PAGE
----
Jo Barnard, Founder and CEO of Morrama - the design agency behind the world's first zero-plastic refill deodorant Wild and the inclusive unisex Allbody razor? Jo is an experienced designer, who founded industrial design and innovation agency studio Morrama just one year after graduating from university. A champion of female empowerment within design and of the role of sustainability to create a better design industry, Jo has established an incredible understanding of all things design, from the idea curation phase right through to manufacturing and distribution as she continues to push the boundaries of innovation with Morrama on a day-to-day basis.
I had the pleasure to discuss with her more about inclusivity design, its importance, and the future of sustainable product design.
Tell us a little bit about your professional background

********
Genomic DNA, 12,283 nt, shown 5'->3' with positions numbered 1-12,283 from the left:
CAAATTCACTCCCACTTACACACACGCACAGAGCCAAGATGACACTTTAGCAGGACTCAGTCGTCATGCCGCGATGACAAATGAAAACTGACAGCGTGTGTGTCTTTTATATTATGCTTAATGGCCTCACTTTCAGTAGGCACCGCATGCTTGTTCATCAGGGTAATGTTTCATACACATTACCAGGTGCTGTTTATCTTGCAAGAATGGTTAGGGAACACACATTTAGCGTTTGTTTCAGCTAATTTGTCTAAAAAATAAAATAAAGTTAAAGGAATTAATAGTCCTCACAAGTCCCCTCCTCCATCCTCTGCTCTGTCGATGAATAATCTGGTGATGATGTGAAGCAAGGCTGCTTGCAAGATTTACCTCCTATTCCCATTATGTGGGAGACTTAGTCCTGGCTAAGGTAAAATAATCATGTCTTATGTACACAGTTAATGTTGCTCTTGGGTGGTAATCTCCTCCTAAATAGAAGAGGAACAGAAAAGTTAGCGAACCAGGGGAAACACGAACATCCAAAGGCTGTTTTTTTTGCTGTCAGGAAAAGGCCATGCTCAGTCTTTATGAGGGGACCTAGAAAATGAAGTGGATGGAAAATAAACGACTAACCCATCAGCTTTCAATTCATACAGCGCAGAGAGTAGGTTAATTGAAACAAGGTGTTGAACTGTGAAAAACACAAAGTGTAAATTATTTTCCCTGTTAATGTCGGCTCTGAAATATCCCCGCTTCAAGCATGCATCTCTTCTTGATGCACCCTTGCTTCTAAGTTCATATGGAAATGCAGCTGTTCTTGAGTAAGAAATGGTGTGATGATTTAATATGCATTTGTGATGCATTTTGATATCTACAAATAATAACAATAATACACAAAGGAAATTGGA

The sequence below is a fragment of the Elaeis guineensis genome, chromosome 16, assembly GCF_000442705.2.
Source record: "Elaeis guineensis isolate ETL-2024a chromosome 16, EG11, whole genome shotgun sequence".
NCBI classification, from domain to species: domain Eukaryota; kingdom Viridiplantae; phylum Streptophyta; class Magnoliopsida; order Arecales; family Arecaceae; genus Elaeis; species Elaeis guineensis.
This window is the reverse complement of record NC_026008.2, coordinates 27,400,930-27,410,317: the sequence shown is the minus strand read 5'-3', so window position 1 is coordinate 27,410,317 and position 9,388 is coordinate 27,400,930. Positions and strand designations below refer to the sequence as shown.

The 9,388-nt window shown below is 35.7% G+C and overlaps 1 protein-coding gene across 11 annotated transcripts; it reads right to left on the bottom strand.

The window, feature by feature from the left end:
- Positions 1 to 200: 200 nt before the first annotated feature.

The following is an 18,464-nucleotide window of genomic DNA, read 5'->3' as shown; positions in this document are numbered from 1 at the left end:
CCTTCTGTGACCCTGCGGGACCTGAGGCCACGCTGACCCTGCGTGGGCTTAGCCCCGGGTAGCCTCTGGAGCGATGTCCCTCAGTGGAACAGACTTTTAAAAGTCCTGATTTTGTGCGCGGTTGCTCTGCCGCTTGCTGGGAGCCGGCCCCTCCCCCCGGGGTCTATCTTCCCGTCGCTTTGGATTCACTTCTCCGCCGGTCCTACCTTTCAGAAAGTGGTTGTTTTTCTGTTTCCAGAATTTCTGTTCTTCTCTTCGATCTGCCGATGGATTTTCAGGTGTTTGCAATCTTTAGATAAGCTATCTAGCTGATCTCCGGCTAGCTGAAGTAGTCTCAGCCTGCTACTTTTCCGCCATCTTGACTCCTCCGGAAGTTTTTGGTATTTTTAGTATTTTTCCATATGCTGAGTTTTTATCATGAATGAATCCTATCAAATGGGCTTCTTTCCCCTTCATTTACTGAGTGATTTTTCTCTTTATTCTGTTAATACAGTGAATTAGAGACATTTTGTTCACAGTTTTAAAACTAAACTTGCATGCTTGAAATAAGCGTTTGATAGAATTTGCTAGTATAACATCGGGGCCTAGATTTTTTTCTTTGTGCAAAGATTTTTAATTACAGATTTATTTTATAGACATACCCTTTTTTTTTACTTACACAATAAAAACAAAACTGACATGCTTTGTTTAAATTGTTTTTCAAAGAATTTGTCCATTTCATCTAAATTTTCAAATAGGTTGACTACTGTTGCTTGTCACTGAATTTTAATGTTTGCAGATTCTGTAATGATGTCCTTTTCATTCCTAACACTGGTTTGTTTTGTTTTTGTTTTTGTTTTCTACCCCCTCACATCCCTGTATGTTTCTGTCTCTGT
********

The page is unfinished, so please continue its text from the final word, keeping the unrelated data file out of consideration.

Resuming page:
After graduating from Brunel University with a BSc degree in Product Design in 2014, I began freelancing as an industrial designer but always had ambitions to start my own agency. At 24, together with a fellow design grad I decided to go for it. Seeing a need for an agency that focused on design and innovation for start-up companies that look to push boundaries and challenge market assumptions, Morrama was born.
Our process is very much about the why as well as the what and how. Starting every project by questioning the rationale behind a client's vision and helping them rewrite the story they wish to tell through their brand and product. The result is a portfolio of thoughtful, considered products with a cohesive aesthetic, a clear reflection of our passion for beautiful and simple design.
Our start-up clients include Wild Cosmetics, Apex Rides and Elvie and we’ve also launched a few of our own products under the Studio Morrama brand. This has given us real insight into the behind the scenes work that goes into creating, launching, and selling products both in the DTC and retail space.
Along the way we have picked up a collection of design awards including 3 D&AD pencils. I’ve since been fortunate enough to be on the D&AD Awards Jury in the Product Design category.
What is inclusive design?